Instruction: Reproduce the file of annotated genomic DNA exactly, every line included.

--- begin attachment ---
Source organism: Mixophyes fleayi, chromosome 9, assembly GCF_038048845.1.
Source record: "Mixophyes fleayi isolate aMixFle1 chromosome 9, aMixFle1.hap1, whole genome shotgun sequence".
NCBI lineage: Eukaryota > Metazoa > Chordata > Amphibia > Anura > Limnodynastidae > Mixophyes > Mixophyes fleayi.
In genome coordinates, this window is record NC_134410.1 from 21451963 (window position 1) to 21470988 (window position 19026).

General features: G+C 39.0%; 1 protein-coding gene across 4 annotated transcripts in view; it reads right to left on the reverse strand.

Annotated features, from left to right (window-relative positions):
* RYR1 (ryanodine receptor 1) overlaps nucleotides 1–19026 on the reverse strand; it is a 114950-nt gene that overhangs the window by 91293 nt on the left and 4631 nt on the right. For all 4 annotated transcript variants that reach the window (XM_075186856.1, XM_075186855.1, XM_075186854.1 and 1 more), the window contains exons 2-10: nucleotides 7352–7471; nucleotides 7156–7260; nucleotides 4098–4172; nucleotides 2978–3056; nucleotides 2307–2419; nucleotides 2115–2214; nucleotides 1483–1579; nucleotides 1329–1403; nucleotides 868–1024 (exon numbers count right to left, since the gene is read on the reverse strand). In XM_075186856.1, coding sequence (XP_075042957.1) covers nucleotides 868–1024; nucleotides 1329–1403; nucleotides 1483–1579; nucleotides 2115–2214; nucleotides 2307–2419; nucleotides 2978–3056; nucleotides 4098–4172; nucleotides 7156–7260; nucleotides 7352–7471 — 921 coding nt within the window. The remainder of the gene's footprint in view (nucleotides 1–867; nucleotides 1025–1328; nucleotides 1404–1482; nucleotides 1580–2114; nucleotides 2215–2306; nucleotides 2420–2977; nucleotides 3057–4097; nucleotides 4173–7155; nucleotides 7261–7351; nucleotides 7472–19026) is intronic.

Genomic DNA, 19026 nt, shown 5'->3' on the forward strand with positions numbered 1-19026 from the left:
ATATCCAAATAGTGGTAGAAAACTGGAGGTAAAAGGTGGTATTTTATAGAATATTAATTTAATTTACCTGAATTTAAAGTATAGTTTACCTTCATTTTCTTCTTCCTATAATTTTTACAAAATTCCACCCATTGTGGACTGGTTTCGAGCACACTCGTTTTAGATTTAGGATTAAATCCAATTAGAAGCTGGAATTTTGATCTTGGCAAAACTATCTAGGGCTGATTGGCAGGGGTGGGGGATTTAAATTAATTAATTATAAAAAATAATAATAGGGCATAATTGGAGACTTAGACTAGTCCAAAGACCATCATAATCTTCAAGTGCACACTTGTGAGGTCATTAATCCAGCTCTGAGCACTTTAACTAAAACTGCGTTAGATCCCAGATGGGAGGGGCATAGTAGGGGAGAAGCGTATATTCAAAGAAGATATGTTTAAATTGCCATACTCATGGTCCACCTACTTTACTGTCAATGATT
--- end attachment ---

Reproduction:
Source organism: Mixophyes fleayi, chromosome 9, assembly GCF_038048845.1.
Source record: "Mixophyes fleayi isolate aMixFle1 chromosome 9, aMixFle1.hap1, whole genome shotgun sequence".
NCBI lineage: Eukaryota > Metazoa > Chordata > Amphibia > Anura > Limnodynastidae > Mixophyes > Mixophyes fleayi.
In genome coordinates, this window is record NC_134410.1 from 21451963 (window position 1) to 21470988 (window position 19026).

General features: G+C 39.0%; 1 protein-coding gene across 4 annotated transcripts in view; it reads right to left on the reverse strand.

Annotated features, from left to right (window-relative positions):
* RYR1 (ryanodine receptor 1) overlaps nucleotides 1–19026 on the reverse strand; it is a 114950-nt gene that overhangs the window by 91293 nt on the left and 4631 nt on the right. For all 4 annotated transcript variants that reach the window (XM_075186856.1, XM_075186855.1, XM_075186854.1 and 1 more), the window contains exons 2-10: nucleotides 7352–7471; nucleotides 7156–7260; nucleotides 4098–4172; nucleotides 2978–3056; nucleotides 2307–2419; nucleotides 2115–2214; nucleotides 1483–1579; nucleotides 1329–1403; nucleotides 868–1024 (exon numbers count right to left, since the gene is read on the reverse strand). In XM_075186856.1, coding sequence (XP_075042957.1) covers nucleotides 868–1024; nucleotides 1329–1403; nucleotides 1483–1579; nucleotides 2115–2214; nucleotides 2307–2419; nucleotides 2978–3056; nucleotides 4098–4172; nucleotides 7156–7260; nucleotides 7352–7471 — 921 coding nt within the window. The remainder of the gene's footprint in view (nucleotides 1–867; nucleotides 1025–1328; nucleotides 1404–1482; nucleotides 1580–2114; nucleotides 2215–2306; nucleotides 2420–2977; nucleotides 3057–4097; nucleotides 4173–7155; nucleotides 7261–7351; nucleotides 7472–19026) is intronic.

Genomic DNA, 19026 nt, shown 5'->3' on the forward strand with positions numbered 1-19026 from the left:
ATATCCAAATAGTGGTAGAAAACTGGAGGTAAAAGGTGGTATTTTATAGAATATTAATTTAATTTACCTGAATTTAAAGTATAGTTTACCTTCATTTTCTTCTTCCTATAATTTTTACAAAATTCCACCCATTGTGGACTGGTTTCGAGCACACTCGTTTTAGATTTAGGATTAAATCCAATTAGAAGCTGGAATTTTGATCTTGGCAAAACTATCTAGGGCTGATTGGCAGGGGTGGGGGATTTAAATTAATTAATTATAAAAAATAATAATAGGGCATAATTGGAGACTTAGACTAGTCCAAAGACCATCATAATCTTCAAGTGCACACTTGTGAGGTCATTAATCCAGCTCTGAGCACTTTAACTAAAACTGCGTTAGATCCCAGATGGGAGGGGCATAGTAGGGGAGAAGCGTATATTCAAAGAAGATATGTTTAAATTGCCATACTCATGGTCCACCTACTTTACTGTCAATGATT